Moneymaker plants are known for their high yield of bright red, flavorful tomatoes. A typical season can produce anywhere from 4 to 6 ounces of tomatoes, and vines can extend more than 6 feet above the soil. Like most tomatoes, they love the heat, leaving many to question how they will grow in the great outdoors. So, can you grow moneymaker tomatoes outside?
You can grow Moneymaker tomatoes outside. In fact, it’s recommended, as long as weather permits. Moneymaker tomatoes require lots of heat during the day and warm temperatures at night, making planting time one of the key things to consider.
Below, we have more details on how you can grow moneymaker tomatoes outside, including the perfect conditions to help them produce their max yield.
How To Grow Moneymaker Tomatoes
Moneymaker tomatoes can get quite large, towering over 6 feet when exposed to optimal conditions. Not only do their branches and vines extend out long, but they also produce plump and juicy tomatoes.
These tomatoes are beautiful but heavy, sometimes to the point that branches cannot handle the weight. Apart from providing moneymaker tomato plants with optimal growth conditions, growers should also consider their setup.
Moneymaker tomatoes need some support as tomatoes start to grow, helping branches hold on to them until they’re at peak picking time.
How Long Do Moneymaker Tomatoes Take To Grow?
Tomato plants tend to germinate fast, sprouting up just 8 to 10 days after sowing the seeds. Once they start to sprout, there is no stopping them, with several stages of growth happening from seedling to producing whole, ripe tomatoes.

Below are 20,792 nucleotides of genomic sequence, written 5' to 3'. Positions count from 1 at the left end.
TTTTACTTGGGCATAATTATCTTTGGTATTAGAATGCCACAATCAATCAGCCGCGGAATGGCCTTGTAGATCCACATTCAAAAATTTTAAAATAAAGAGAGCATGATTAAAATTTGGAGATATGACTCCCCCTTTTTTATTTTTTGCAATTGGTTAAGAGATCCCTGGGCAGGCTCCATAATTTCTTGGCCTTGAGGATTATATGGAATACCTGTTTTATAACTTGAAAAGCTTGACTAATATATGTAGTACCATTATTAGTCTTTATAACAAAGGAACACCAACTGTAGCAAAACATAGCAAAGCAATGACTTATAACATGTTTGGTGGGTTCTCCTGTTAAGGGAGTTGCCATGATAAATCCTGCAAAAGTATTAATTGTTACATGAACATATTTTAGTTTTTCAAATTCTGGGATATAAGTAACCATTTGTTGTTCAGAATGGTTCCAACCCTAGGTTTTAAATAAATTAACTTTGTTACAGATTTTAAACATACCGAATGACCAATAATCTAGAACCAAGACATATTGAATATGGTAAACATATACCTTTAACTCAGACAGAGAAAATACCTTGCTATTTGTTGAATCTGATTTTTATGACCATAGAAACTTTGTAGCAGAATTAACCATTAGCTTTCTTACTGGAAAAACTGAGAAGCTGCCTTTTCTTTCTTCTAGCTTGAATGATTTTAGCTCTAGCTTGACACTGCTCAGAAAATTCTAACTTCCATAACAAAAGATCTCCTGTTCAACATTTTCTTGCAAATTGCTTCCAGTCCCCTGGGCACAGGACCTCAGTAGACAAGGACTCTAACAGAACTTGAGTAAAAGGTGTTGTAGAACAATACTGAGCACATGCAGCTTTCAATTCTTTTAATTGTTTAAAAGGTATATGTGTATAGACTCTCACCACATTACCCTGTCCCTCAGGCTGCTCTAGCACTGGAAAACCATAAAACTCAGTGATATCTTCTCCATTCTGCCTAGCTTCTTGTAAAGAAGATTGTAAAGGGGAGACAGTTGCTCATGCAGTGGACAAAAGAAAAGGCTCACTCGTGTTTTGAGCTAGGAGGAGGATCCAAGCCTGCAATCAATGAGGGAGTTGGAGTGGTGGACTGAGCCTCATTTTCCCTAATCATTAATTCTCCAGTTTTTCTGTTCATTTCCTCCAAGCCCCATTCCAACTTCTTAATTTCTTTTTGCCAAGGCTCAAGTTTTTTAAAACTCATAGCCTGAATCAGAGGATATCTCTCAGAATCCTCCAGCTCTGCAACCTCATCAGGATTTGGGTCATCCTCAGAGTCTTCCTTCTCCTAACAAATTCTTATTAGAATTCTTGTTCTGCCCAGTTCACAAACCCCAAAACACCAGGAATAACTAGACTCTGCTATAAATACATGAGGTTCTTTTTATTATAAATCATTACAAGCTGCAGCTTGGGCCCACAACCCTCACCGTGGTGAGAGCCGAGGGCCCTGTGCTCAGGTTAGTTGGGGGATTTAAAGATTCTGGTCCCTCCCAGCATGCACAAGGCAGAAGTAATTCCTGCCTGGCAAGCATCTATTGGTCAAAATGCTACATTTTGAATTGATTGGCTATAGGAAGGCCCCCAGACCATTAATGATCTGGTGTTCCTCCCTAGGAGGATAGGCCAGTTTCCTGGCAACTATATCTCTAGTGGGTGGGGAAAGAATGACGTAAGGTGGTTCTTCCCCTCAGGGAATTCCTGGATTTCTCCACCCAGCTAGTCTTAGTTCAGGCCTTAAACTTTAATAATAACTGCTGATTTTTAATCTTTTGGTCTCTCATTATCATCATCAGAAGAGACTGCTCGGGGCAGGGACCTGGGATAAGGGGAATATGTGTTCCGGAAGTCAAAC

Vines will stretch and grow to their peak in about 60 days after germination, after which tomatoes will start to appear. Most of the time, tomatoes are good for picking around 70 to 80 days after sowing, though it just depends on each tomato.
When deciding whether to pick your tomato, consider:
- Time – Try not to pick too early
- Plumpness – You want them to give a bit when you squeeze but not be too soft
- Color – Most tomatoes ready to pick have a bright, red color. Avoid green or yellow colors
- Texture – Pick tomatoes with no blemishes and uniform color.
Can You Grow Indoor Tomatoes Outside?
Some growers start growing their tomatoes indoors, moving them outside once they are strong enough. Others will only grow outdoors, waiting for the perfect season to plant.
While both are fine, deciding which one is more effective depends on the type of climate where growing. For instance, some areas have very mild springs and go straight to summer heat almost overnight. Others have a slower warm-up over a few months.
The critical thing to watch out for is a dip in temperature, as a random freeze could kill tomato plants. If you’re unsure if that could happen before summer begins, you could start your moneymaker plants indoors and put them outside once they grow and the weather warms.
How To Grow Moneymaker Tomatoes Outdoors?
Tomatoes are a great thing to have year-round. With a moneymaker plant, you could produce enough for the entire year in just a few months, though you must be careful with the conditions. When you’re ready to grow your moneymaker tomato plants outdoors, here’s what you need to consider.